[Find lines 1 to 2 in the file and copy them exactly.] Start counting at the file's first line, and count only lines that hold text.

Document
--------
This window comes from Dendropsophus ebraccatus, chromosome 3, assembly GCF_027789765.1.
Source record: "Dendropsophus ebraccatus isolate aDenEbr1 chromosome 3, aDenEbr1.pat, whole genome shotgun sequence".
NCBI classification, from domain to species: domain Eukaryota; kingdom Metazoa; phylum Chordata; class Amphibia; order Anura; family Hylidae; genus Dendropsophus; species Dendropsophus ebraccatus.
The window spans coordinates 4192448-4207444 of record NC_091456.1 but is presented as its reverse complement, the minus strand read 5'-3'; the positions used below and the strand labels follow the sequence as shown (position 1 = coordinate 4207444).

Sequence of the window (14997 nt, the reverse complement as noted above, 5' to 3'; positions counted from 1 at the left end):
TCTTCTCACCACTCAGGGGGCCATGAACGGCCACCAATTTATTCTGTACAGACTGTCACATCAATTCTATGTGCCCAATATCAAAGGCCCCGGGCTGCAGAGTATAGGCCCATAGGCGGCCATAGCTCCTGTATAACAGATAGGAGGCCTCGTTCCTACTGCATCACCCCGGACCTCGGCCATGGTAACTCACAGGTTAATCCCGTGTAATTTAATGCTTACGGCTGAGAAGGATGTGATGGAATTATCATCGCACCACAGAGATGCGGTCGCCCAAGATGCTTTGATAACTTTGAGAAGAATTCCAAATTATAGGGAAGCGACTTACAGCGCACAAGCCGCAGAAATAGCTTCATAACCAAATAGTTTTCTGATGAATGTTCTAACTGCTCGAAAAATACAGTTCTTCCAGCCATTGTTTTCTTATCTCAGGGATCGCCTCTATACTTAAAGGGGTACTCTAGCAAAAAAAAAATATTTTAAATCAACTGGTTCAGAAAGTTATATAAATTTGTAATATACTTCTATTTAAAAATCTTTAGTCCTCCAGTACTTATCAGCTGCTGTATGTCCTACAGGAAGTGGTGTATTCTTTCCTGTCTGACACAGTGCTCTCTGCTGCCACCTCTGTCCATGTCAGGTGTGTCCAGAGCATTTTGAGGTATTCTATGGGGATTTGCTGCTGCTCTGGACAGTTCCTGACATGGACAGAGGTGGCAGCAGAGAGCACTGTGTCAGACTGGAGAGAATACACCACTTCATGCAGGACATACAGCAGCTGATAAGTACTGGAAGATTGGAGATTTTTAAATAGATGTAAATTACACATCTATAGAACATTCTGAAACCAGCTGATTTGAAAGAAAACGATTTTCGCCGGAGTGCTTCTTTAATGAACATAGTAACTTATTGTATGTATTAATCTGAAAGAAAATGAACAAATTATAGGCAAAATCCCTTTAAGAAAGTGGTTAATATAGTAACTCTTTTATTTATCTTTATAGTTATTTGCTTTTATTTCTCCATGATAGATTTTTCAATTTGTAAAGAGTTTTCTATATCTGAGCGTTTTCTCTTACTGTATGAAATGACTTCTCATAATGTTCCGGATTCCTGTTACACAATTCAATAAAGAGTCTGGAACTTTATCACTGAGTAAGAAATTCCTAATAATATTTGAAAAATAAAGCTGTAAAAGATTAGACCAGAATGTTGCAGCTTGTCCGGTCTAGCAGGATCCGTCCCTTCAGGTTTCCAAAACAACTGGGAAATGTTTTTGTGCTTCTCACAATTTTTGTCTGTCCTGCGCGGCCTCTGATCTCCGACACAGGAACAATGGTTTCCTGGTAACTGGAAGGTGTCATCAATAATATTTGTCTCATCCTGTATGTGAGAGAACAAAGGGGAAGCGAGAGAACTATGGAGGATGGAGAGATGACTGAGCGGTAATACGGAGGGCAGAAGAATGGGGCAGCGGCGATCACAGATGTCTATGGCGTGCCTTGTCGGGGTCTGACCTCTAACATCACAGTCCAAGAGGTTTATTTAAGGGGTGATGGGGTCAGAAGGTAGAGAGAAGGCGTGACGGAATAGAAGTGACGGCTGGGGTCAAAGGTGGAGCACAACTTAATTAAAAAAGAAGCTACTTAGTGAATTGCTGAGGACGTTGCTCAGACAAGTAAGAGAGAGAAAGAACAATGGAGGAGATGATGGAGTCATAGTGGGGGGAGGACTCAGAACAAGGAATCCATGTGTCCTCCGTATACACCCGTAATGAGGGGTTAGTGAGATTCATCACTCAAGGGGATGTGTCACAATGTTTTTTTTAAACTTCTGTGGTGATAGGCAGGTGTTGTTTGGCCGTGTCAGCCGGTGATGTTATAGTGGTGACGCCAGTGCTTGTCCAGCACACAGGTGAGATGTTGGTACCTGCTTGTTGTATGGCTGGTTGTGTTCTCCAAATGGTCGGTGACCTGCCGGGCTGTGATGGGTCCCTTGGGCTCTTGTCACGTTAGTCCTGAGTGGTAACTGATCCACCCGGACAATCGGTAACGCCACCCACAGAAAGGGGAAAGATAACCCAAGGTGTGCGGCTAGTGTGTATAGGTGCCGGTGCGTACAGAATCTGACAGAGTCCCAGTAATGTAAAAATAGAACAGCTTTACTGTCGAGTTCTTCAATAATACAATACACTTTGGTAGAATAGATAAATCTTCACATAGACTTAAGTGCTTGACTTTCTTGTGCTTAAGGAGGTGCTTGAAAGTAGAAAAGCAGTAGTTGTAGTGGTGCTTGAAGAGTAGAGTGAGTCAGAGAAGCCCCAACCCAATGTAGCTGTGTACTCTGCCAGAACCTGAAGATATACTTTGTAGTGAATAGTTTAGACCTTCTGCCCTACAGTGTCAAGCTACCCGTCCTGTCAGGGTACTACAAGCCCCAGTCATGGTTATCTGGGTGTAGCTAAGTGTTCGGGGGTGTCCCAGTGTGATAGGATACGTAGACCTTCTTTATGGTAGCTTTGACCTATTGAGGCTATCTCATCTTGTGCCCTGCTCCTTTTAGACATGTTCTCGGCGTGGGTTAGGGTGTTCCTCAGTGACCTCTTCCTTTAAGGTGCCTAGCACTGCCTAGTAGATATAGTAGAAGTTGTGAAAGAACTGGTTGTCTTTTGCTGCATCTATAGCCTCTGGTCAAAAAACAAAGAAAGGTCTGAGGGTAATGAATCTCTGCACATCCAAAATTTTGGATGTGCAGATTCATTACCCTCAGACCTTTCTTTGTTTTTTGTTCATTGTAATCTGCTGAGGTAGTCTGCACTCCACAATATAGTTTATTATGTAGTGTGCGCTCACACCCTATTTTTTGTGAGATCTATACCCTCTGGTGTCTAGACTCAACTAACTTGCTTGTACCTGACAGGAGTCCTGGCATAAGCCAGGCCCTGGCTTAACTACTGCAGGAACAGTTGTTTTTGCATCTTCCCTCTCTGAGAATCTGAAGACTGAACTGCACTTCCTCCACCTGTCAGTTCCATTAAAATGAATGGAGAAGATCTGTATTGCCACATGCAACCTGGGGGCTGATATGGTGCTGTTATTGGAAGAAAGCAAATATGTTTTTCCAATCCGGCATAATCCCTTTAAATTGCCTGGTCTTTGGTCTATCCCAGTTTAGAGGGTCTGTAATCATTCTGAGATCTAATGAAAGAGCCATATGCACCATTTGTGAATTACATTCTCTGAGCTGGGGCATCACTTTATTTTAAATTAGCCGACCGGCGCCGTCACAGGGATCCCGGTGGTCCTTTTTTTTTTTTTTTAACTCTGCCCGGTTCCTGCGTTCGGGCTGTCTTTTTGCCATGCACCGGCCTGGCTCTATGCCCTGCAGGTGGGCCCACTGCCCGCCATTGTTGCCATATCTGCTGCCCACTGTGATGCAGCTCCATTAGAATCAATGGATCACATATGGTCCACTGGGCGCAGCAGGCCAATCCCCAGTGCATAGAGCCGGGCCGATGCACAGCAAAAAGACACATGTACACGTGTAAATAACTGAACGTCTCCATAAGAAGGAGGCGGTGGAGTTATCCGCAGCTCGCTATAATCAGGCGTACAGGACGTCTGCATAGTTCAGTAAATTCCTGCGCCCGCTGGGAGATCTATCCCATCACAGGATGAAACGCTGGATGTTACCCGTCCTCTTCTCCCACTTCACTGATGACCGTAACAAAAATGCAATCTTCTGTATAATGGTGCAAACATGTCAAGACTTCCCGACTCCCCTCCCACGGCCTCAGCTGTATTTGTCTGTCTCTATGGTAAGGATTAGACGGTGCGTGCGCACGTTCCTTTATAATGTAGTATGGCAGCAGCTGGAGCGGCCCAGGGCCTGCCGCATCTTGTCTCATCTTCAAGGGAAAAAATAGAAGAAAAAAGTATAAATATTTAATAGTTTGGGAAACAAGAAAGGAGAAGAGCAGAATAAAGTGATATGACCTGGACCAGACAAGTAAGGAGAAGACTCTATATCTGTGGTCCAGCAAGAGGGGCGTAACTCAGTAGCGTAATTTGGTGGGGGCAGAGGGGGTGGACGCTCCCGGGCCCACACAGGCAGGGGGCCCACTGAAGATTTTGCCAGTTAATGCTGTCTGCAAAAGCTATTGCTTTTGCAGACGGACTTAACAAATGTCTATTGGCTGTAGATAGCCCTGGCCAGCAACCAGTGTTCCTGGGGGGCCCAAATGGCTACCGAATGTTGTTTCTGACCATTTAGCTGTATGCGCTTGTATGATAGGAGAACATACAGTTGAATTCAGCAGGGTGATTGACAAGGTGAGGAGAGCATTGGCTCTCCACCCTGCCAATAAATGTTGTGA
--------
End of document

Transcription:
This window comes from Dendropsophus ebraccatus, chromosome 3, assembly GCF_027789765.1.
Source record: "Dendropsophus ebraccatus isolate aDenEbr1 chromosome 3, aDenEbr1.pat, whole genome shotgun sequence".